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Effect of an immunomodulatory feed additive on markers of immunity in pasture‐fed dairy cows

Playford, MC, Dawson, K, Playford, SE, Smith, AN, Page, SW, Collins, K, Forsberg, N
Australian veterinary journal 2014 v.92 no.12 pp. 479-481
acclimation, additive effect, bentonite, blood, dairy cows, feed additives, hematologic tests, immune system, immunity, laboratory animals, mastitis, total mixed rations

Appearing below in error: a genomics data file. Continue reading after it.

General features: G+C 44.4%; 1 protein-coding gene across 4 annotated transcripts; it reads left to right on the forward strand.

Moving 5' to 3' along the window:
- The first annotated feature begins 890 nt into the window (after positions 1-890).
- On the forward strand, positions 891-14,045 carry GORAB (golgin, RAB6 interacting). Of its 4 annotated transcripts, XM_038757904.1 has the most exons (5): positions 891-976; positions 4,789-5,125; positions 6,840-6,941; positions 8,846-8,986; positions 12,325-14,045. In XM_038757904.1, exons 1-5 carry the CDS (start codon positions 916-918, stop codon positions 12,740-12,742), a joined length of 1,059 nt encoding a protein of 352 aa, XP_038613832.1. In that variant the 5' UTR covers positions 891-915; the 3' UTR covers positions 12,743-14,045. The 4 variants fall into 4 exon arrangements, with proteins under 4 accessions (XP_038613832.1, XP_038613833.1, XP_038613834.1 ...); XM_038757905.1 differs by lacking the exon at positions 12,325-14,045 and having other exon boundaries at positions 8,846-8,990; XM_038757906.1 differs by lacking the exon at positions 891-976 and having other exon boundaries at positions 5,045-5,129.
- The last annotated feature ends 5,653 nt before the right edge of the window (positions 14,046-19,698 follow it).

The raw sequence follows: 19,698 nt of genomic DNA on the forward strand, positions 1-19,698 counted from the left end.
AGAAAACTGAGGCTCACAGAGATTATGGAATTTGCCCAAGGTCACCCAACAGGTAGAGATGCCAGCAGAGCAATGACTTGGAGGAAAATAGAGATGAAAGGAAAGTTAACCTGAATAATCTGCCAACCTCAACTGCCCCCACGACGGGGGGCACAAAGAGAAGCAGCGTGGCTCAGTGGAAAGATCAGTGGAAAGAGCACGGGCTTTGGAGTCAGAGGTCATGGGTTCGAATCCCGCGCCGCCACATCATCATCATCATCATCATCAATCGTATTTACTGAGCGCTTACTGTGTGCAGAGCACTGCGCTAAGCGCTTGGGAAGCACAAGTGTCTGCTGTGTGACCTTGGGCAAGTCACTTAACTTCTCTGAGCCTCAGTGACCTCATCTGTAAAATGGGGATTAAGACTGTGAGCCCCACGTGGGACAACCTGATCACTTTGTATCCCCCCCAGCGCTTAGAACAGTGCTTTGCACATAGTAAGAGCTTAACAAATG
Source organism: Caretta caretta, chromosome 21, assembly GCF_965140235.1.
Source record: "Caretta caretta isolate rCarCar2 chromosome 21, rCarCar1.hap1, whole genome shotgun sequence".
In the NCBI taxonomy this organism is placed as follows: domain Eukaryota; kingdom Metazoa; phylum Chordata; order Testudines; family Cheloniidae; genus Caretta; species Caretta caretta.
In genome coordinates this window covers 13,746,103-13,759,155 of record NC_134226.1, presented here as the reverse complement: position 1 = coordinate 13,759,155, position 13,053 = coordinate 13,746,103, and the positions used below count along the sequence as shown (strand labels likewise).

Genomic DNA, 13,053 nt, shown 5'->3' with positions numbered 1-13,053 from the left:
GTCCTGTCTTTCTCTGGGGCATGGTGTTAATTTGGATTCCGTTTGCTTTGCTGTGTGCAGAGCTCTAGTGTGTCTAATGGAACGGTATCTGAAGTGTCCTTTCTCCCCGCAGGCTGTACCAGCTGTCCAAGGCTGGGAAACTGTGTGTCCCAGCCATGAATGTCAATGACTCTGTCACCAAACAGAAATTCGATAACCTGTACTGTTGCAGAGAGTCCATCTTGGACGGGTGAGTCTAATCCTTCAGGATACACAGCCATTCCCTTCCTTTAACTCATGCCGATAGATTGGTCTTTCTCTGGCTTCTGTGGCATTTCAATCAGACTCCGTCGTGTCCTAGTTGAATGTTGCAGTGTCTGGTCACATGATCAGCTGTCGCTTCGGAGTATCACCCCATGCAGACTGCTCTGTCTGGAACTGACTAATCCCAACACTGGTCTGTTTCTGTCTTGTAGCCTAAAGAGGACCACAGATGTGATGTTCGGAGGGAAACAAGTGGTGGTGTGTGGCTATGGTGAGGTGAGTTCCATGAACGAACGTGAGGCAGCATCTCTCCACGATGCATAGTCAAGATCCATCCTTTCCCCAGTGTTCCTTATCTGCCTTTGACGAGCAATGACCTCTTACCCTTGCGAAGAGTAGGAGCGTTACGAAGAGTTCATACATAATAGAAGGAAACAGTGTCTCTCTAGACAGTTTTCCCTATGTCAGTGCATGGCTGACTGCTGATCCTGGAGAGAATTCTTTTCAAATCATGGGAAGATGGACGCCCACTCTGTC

BACKGROUND: Infectious diseases in dairy cows often follow a time of nutritional or physiological stress and the subsequent altered immune system function. This study aimed to determine if the immunomodulatory effects of a feed additive previously observed in experimental animals and housed cattle fed total mixed rations could be reproduced in pasture‐fed dairy cattle under Australian conditions. METHODS: The study included 34 pasture‐fed dairy cattle given the treatment (n = 17) or placebo (bentonite, n = 17) for an acclimation period of 15 days followed by 60 days of supplementation. Blood tests were taken pre‐trial and then 30, 60 and 90 days after acclimation. Blood samples were extracted and preserved in Trizol and analysed for immune markers. RESULTS: Pasture‐fed dairy cows in the treatment group had significantly higher levels of the immune markers interleukin‐8R and L‐selectin in comparison with placebo‐fed cows at 60 days after the start of supplementation. CONCLUSION: The immunomodulatory effects of the additive observed in the current study and the associated enhanced neutrophil function demonstrated by other studies suggest a role in decreasing the rates of mastitis and other infectious diseases of dairy cattle, particularly during times of nutritional or physiological stress.